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Do Plasma Injections Improve Chronic Achilles Tendinopathy?


Am Fam Physician. 2010 Nov 15;82(10):1272-1277.

Background: Tendon injuries account for 30 to 50 percent of all sports-related injuries. Achilles tendinopathy can affect sports performance and activities of daily living, and is often recalcitrant to conservative treatments; 25 to 45 percent of patients eventually need surgery. The terms “tendinopathy” and “tendinosis” are more commonly used now instead of “tendinitis,” because the condition characterized by pain, swelling, and decreased activity is not from acute inflammation as much as from abnormal tissue repair and chronic damage to the tendon fibers. Eccentric exercise (stretching the Achilles tendon while concurrently contracting the calf muscle) has been the mainstay of rehabilitation.

Platelet-rich plasma (PRP) injections into ligaments and tendons have been postulated to stimulate the body's own healing mechanisms with the release of growth factors that stimulate tissue repair, and there is also evidence that PRP injections are being used more often in clinical practice. The injection is created by centrifuging a sample of the patient's blood and injecting several milliliters of the platelet-rich portion. Laboratory-based studies have shown some benefit, but well-designed clinical studies had not been done. In this trial, de Vos and colleagues studied if PRP injections would improve pain and functional outcome in chronic Achilles tendinopathy when added to the usual care of eccentric exercise.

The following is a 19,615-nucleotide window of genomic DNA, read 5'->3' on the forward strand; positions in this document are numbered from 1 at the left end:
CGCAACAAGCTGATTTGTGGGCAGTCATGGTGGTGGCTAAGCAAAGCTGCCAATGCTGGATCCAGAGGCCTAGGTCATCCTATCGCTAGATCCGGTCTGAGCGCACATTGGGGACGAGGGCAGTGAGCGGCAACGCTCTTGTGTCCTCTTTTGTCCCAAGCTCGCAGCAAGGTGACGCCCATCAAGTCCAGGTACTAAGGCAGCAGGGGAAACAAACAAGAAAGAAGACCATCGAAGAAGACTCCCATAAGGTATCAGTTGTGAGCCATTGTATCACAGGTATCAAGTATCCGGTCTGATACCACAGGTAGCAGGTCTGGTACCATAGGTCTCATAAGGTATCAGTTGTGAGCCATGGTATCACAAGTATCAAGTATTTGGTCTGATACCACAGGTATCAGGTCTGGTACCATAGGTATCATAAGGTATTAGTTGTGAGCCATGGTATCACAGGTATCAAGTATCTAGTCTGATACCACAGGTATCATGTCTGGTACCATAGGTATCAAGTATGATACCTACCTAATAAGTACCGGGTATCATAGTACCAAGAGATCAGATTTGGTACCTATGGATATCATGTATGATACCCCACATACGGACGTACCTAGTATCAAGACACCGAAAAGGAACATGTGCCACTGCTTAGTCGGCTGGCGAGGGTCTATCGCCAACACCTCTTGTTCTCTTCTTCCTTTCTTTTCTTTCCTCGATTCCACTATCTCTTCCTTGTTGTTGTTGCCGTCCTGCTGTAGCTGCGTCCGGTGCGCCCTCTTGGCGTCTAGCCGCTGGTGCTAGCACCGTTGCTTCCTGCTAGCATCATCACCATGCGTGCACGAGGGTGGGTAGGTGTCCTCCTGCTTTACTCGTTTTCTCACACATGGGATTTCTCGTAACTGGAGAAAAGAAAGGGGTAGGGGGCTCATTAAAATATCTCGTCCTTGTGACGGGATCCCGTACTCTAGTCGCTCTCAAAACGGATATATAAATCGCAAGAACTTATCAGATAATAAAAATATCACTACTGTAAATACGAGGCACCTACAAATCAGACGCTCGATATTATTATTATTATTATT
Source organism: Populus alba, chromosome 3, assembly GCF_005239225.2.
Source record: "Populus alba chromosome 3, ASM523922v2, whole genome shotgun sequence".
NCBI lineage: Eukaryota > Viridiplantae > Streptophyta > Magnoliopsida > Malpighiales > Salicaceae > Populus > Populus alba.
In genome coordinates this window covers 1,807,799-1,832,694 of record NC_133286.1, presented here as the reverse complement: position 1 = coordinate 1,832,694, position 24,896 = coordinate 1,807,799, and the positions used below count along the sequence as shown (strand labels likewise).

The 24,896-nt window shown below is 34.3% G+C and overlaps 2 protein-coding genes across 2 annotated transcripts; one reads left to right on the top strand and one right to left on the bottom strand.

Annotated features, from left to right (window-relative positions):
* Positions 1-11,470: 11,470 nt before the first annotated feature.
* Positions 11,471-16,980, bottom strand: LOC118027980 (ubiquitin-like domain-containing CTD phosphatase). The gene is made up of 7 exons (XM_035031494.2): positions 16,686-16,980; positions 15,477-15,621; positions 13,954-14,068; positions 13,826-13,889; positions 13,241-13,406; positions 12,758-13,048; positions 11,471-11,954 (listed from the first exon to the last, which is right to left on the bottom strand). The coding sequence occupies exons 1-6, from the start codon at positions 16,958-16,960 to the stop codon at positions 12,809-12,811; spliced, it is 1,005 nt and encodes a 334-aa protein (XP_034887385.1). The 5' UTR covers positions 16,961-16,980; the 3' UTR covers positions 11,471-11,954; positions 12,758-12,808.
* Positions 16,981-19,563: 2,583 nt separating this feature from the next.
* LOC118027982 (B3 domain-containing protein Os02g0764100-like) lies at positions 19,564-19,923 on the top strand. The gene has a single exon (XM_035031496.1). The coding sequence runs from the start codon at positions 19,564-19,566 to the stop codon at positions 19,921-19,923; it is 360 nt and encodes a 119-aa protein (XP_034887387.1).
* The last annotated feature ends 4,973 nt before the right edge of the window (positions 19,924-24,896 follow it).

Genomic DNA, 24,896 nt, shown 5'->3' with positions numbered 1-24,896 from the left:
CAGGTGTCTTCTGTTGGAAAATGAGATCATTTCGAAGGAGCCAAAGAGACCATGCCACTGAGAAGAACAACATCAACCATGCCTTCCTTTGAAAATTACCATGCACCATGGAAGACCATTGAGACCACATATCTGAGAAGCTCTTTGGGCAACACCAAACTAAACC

The Study: This stratified, block-randomized, double-blind, placebo-controlled trial was performed at a sports medicine center in the Netherlands. Persons 18 to 70 years of age who had chronic midportion Achilles tendinopathy (i.e., symptoms for at least two months, located 2 to 7 cm proximal to the tendon insertion at the calcaneus) were included in the trial. Those with suspected tendon rupture or other tendon insertion injuries, systemic inflammatory conditions, fluoroquinolone use (which can cause tendinopathy), previous participation in a rehabilitation program, or previous PRP injection were excluded. To adequately power the study, a sample size of 54 participants was randomized into two groups. Under ultrasound guidance, the intervention group received a 4-mL injection of PRP; the control group was injected with the same amount of saline. Both groups had a prescribed rehabilitation program and continued to use eccentric exercises.

The primary outcomes were levels of pain and activity at baseline and at six, 12, and 24 weeks, as measured using the Victorian Institute of Sports Assessment-Achilles (VISA-A) questionnaire. This validated assessment uses a scale ranging from 0 to 100; higher scores indicate less pain and more activity. Secondary outcomes included subjective patient satisfaction, return to sports participation, and adherence to eccentric exercises.

Results: At 24 weeks, the PRP group had improved their VISA-A score by 21.7 points, and the placebo group improved their score by 20.5 points, indicating no significant difference in the primary outcome. There were also no significant differences between groups for the secondary outcomes.

Conclusion: The authors conclude that injection with PRP in addition to traditional eccentric exercise does not significantly improve levels of pain or activity at six, 12, or 24 weeks. They do not recommend adding PRP injections to the treatment of chronic midportion Achilles tendinopathy.


de Vos RJ, et al. Platelet-rich plasma injection for chronic Achilles tendinopathy: a randomized controlled trial. JAMA. January 13, 2010;303(2):144–149.



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